May 2013 - Rules Changes IV

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May 2013 - Rules Changes IV

Last week I started to talk about exoneration in rule 21.  I will continue this month.  Rule 21 is a new rule combining rule 18.5 and 20.2.  Up until 2008, the preamble to Section C used to state that, “To the extent that a Section C rule conflicts with a rule in Section A or B, the Section C rule takes precedence.”  When the mark and obstruction rules were rewritten (again) in 2009, the wording of the Section C rule “taking precedence” was replaced with the concept of a boat “being exonerated” if she is entitled to room and in taking it, breaks one of the other rules.  There were two separate rules, one covering the Mark-Room rule (rule 18) and one covering the Room to Tack at an Obstruction rule (rule 20). 

In the new book, these two rules are combined into a single new rule 21, which covers Mark-Room (rule 18), Room to Pass an Obstruction (rule 19) and Room to Tack at an Obstruction (rule 20).

18.5 Exoneration
When a boat is taking mark-room to which she is entitled, she shall be exonerated
(a) if, as a result of the other boat failing to give her mark-room, she breaks a rule of Section A, or
(b) if, by rounding the mark on her proper course, she breaks a rule of Section A or rule 15 or 16.

20.2 Exoneration
When a boat is taking room to which she is entitled under rule 20.1(b), she shall be exonerated if she breaks a rule of Section A or rule 15 or 16.

When a boat is sailing within the room or mark-room to which she is entitled under a rule of Section C, she shall be exonerated if, in an incident with a boat required to give her that room or mark-room,
(a) she breaks a rule of Section A, rule 15 or rule 16, or
(b) she is compelled to break rule 31.

Let me show some examples.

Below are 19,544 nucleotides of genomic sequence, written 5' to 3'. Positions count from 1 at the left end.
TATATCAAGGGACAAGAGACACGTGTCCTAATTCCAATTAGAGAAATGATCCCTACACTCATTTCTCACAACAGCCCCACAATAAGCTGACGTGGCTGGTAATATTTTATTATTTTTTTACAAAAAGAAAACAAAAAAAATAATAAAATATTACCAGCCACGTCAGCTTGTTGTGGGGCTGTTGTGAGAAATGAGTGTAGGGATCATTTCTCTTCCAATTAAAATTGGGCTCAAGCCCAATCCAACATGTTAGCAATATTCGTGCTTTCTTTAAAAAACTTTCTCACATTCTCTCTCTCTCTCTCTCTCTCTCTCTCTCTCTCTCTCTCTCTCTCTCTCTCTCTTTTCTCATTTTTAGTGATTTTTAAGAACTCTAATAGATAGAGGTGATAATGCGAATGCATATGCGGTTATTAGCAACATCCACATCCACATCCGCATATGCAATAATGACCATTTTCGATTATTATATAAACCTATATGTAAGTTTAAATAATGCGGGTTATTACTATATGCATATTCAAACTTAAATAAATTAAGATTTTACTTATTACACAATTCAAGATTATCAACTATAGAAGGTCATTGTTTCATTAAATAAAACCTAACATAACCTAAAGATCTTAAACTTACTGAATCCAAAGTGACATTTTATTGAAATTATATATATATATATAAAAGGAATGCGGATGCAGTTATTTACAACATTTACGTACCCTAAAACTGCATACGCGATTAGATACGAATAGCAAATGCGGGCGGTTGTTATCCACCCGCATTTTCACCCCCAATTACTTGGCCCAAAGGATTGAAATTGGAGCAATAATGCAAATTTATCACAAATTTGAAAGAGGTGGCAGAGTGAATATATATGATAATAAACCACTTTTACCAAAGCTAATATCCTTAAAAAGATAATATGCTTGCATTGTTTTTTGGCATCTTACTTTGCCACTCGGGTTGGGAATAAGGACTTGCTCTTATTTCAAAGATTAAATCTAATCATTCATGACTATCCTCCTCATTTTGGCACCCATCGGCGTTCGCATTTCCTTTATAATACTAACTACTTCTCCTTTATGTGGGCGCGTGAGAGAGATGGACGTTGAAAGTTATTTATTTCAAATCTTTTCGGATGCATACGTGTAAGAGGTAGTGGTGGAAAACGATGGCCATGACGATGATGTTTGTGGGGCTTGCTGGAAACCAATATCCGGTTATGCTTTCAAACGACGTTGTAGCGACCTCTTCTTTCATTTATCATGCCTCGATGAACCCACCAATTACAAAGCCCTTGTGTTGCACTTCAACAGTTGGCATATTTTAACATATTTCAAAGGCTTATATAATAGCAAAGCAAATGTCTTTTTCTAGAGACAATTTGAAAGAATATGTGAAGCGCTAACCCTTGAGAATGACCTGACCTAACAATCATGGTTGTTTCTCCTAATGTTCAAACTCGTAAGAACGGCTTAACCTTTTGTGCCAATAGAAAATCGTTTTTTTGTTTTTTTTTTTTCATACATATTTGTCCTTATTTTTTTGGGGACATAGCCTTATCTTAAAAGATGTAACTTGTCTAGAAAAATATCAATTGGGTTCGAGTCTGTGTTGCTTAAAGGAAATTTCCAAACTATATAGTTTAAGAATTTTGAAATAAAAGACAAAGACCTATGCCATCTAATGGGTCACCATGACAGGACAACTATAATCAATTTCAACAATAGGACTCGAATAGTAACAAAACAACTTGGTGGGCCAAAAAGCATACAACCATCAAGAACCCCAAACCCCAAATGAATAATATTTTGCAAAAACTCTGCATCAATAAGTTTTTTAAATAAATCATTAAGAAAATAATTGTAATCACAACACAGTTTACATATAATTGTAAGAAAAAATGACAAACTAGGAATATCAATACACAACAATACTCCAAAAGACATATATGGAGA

(click on the diagram to see a larger cleaner version)

In the diagram, when Blue and Yellow get to the three-length zone they are overlapped.  Blue is entitled to mark-room.  Blue is on port tack and Yellow is on starboard, so when Blue takes the mark-room to which she is entitled, she is breaking rule 10 by not keeping clear of Yellow.  At position 4, Blue hits the mark.  She therefore breaks rule 31.  Blue is exonerated for breaking a rule of Section A (rule 10) since she was sailing within the room to which she was entitled under a rule of Section C (rule 18) and she is exonerated for hitting the mark since she was compelled to by Yellow not giving her room.

(click on the diagram to see a larger cleaner version)

In the second diagram, Red and Green are sailing out the Eastern Gap near the seawall.  Red is on port tack, right against the seawall.  Green, on starboard tack, sails towards her and then has to alter course to avoid her.  Red has broken rule 10, just as Blue did in the first diagram. Green is required by rule 19 to give Red room between her and the obstruction.  Rule 19 is in Section C, so Red is exonerated for breaking rule 10.

(click on the diagram to see a larger cleaner version)

In the third diagram, Purple and White are approaching a seawall on starboard tack.   At position 1
purple hails for room to tack.  White hails back “you tack”.  Purple tacks.  White has to avoid Purple while Purple is tacking so Purple breaks rule 13, which is another rule of Section A.  Purple is entitled under rule 20 to room to tack, so Purple is exonerated for breaking rule 13.

© Copyright 2013 Andrew Alberti
Posted: 5/1/2013 2:19:08 PM by Andrew Alberti

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This page provides links to a set of articles original published in Kwasind magazine. The versions here include animated diagrams. The original articles can be found within the original magazines which are available online back to January 2007. 

Articles before December 2016 are based on the Racing Rules of Sailing 2009-12 or 2013-2016 and have not been updated to reflect the changes that apply as of January 2017 with the publication of the Racing Rules of Sailing 2017-20. A copy of the new rules can be found on
Andrew Alberti has been writing these monthly articles in the Kwasind since early 1997.  They explain the Racing Rules of Sailing. Andrew is a National Judge and National Umpire. He is a member of the Sail Canada Rules and Appeals Committees. The interpretation of the rules contained in the articles is Andrew's and not that of the RCYC or any of the committees he sits on. 

Send your questions to Andrew at


166 Years of Tradition | World-Class Sailing | Toronto Island & City Clubhouse
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